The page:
Tommy nailed the drop zones on both jumps.

Once his 4,000-foot jumps were completed, Tommy and his parents headed to the control tower for a bird's-eye view of the airfield.

From there, the group headed to the Heritage Room at the 4th AS building for pizza and sodas.

During lunch, Tommy's parents reflected on having the opportunity to spend quality time with their son, and watching him take part in such unique experiences.

"This is almost as beneficial for my husband and me as it is for Tommy," said Tommy's mother. "It's important that we spend quality time together when we can because there are so many unknowns. On top of everything else, his father is deploying next year."

After lunch, Tommy received his intelligence briefing which detailed the mission he was about to undertake, "Operation U-Place XMAS."

Flying in the C-17 flight simulator under the call sign "Shadow," Tommy's mission was to help Santa defeat the Grinch and airdrop gifts to his neighbors in University Place.

Tommy's day at McChord Field culminated in mission success.

The 4th AS runs the Pilot for a Day program, which is sponsored in part by the Air Force Association. Anyone wishing to nominate a candidate for the program should contact Robert Branscomb, AFA vice president of the Community Partnership Program, at (800) 209-6845.

621 CRW Airmen help support weapon school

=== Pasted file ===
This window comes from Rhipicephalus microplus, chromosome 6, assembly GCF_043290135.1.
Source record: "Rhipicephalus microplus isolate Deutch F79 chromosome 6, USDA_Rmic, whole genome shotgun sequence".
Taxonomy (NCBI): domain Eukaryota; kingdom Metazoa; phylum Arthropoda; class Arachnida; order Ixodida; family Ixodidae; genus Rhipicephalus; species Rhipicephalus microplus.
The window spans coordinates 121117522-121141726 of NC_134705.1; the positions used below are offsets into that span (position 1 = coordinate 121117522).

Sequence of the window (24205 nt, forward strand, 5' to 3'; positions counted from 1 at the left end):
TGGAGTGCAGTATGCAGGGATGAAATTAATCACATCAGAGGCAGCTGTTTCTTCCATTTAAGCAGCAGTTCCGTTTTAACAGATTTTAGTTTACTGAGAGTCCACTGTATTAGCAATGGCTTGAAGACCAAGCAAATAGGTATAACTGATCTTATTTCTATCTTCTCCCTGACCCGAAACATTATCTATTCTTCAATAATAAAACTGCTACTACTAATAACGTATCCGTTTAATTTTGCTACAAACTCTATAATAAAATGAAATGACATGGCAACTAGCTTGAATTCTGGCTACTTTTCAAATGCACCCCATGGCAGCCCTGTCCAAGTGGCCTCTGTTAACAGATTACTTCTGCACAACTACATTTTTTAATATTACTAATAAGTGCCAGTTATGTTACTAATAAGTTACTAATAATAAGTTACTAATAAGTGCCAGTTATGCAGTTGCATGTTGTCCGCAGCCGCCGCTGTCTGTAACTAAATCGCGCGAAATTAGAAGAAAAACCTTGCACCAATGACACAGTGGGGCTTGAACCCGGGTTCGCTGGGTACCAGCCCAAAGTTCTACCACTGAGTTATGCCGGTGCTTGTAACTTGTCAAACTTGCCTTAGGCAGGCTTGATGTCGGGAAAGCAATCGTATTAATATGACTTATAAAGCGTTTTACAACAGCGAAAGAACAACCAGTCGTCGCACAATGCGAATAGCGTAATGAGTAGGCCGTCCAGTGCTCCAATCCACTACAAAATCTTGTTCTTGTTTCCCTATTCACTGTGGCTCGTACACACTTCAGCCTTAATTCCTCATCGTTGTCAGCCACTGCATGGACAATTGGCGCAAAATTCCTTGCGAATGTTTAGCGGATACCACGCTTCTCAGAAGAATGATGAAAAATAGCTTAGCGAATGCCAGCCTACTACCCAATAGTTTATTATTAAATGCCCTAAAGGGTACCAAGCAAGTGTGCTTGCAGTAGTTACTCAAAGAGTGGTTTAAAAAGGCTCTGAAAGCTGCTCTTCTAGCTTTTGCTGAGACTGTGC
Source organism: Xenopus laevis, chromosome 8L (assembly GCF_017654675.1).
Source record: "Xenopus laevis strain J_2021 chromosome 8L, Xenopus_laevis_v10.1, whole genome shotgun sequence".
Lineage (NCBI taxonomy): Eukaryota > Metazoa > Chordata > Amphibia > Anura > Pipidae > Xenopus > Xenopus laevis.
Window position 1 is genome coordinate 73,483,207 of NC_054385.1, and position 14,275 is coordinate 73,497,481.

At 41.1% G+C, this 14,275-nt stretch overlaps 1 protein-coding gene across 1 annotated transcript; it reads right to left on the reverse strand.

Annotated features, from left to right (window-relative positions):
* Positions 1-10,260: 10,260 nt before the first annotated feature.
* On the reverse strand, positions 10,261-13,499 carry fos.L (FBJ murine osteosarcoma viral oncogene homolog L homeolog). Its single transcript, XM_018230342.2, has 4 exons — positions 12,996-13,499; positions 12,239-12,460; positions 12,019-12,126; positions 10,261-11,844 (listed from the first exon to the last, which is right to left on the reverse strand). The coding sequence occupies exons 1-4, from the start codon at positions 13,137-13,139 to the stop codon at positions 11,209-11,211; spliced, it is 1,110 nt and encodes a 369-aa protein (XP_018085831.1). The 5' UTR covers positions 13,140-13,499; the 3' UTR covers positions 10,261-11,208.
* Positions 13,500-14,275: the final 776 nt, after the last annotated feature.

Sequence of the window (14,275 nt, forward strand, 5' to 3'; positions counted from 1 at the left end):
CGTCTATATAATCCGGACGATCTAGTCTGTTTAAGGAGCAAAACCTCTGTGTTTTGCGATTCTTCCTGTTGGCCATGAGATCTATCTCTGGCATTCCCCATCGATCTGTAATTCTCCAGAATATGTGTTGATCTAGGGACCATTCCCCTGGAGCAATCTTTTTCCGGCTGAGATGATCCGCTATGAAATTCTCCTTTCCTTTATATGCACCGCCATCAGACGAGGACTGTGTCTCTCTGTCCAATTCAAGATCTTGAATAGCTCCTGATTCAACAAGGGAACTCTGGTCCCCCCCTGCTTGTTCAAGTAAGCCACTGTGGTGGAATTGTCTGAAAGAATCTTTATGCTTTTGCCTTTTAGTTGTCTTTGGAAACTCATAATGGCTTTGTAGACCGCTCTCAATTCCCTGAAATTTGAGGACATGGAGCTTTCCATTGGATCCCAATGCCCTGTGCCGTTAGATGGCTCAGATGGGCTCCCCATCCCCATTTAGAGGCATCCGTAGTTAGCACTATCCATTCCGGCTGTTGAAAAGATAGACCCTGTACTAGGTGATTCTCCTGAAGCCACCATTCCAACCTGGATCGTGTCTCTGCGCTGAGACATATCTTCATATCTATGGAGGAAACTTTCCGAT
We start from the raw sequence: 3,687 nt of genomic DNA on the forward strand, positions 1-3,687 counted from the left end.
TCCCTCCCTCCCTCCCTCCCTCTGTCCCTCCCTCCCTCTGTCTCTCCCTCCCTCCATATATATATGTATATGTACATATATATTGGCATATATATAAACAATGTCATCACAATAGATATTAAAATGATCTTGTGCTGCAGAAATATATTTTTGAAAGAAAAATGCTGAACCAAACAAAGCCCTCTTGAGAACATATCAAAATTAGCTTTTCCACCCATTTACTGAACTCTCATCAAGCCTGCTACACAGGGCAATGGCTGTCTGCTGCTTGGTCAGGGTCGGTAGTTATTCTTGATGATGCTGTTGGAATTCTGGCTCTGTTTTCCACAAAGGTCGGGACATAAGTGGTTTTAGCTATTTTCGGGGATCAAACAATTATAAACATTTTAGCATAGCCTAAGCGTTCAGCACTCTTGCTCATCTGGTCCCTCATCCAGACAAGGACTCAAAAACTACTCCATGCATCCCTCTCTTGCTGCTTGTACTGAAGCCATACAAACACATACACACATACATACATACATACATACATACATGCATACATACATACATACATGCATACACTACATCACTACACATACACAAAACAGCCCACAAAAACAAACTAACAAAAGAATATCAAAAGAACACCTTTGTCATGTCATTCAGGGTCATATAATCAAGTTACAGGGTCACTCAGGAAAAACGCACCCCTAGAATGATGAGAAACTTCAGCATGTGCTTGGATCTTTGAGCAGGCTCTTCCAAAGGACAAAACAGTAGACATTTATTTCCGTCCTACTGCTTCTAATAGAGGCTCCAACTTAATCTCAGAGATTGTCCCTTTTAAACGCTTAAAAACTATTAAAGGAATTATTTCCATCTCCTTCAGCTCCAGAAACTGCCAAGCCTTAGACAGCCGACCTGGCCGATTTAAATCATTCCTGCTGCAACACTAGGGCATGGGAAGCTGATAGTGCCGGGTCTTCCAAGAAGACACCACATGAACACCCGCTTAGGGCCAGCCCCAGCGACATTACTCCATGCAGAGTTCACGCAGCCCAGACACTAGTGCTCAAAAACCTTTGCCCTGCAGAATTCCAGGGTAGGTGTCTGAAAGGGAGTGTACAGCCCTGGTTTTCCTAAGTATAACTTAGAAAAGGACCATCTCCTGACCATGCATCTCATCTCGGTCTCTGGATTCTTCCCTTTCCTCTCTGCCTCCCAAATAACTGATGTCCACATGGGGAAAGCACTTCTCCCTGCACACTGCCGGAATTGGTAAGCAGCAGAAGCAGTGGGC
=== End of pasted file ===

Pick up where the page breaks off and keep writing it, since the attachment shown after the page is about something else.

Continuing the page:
by Staff Sgt. Gustavo Gonzalez
621st Contingency Response Wing Public Affairs

12/18/2012 - JOINT BASE MCGUIRE-DIX-LAKEHURST, N.J.  -- More than 60 Airmen from the 621st Contingency Response Wing got a chance to hone their skills and help train Weapons School students at Nellis Air Force Base, Nev., Dec. 2, 2012.

The 621st CRW from Joint Base McGuire-Dix-Lakehurst, N.J., helped support the Mission Employment Exercise 12B of weapon school. It's a capstone exercise and part of the Weapons School Graduate Course, an opportunity to apply everything learned during the six-month course.

During the ME phase, a joint assessment team traveled to five locations where many different scenarios played out to give students the most realistic training experience possible.

"The Contingency Response Element portion of our exercise participated in six flight training days by providing aerial port, command and control, communications, and maintenance support," said Maj. Brad Bowyer, CRE commander from the 817th Contingency Response Group.

"Additionally, we took this opportunity to practice our own internal training requirements for Joint Task Force-Port Opening (JTF-PO) verification," he said.

The JTF-PO is a command and control expeditionary capability designed to rapidly establish an initial theater port of debarkation aiding in deployment and distribution operations supporting military contingencies, humanitarian aid, and disaster relief operations.